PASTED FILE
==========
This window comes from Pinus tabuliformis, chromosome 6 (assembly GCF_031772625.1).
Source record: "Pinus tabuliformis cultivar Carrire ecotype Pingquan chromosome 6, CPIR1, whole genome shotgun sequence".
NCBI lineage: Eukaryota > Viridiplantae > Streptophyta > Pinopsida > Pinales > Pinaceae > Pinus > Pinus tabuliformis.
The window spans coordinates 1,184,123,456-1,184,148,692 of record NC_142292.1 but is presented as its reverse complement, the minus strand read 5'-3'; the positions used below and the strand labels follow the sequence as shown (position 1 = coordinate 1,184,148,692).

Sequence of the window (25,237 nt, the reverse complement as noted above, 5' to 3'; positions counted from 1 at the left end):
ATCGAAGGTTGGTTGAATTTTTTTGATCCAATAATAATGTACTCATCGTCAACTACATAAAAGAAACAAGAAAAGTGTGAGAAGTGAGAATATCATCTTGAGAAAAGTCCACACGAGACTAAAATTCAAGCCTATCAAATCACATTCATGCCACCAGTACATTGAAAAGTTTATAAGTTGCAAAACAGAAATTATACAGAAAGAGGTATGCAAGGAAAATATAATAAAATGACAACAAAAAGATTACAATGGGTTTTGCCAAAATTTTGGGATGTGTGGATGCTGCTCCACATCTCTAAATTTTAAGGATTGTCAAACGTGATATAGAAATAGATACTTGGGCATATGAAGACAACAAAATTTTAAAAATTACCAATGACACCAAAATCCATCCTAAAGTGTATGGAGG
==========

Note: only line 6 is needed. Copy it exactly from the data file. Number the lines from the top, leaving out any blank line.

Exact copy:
ATCGAAGGTTGGTTGAATTTTTTTGATCCAATAATAATGTACTCATCGTCAACTACATAAAAGAAACAAGAAAAGTGTGAGAAGTGAGAATATCATCTTGAGAAAAGTCCACACGAGACTAAAATTCAAGCCTATCAAATCACATTCATGCCACCAGTACATTGAAAAGTTTATAAGTTGCAAAACAGAAATTATACAGAAAGAGGTATGCAAGGAAAATATAATAAAATGACAACAAAAAGATTACAATGGGTTTTGCCAAAATTTTGGGATGTGTGGATGCTGCTCCACATCTCTAAATTTTAAGGATTGTCAAACGTGATATAGAAATAGATACTTGGGCATATGAAGACAACAAAATTTTAAAAATTACCAATGACACCAAAATCCATCCTAAAGTGTATGGAGG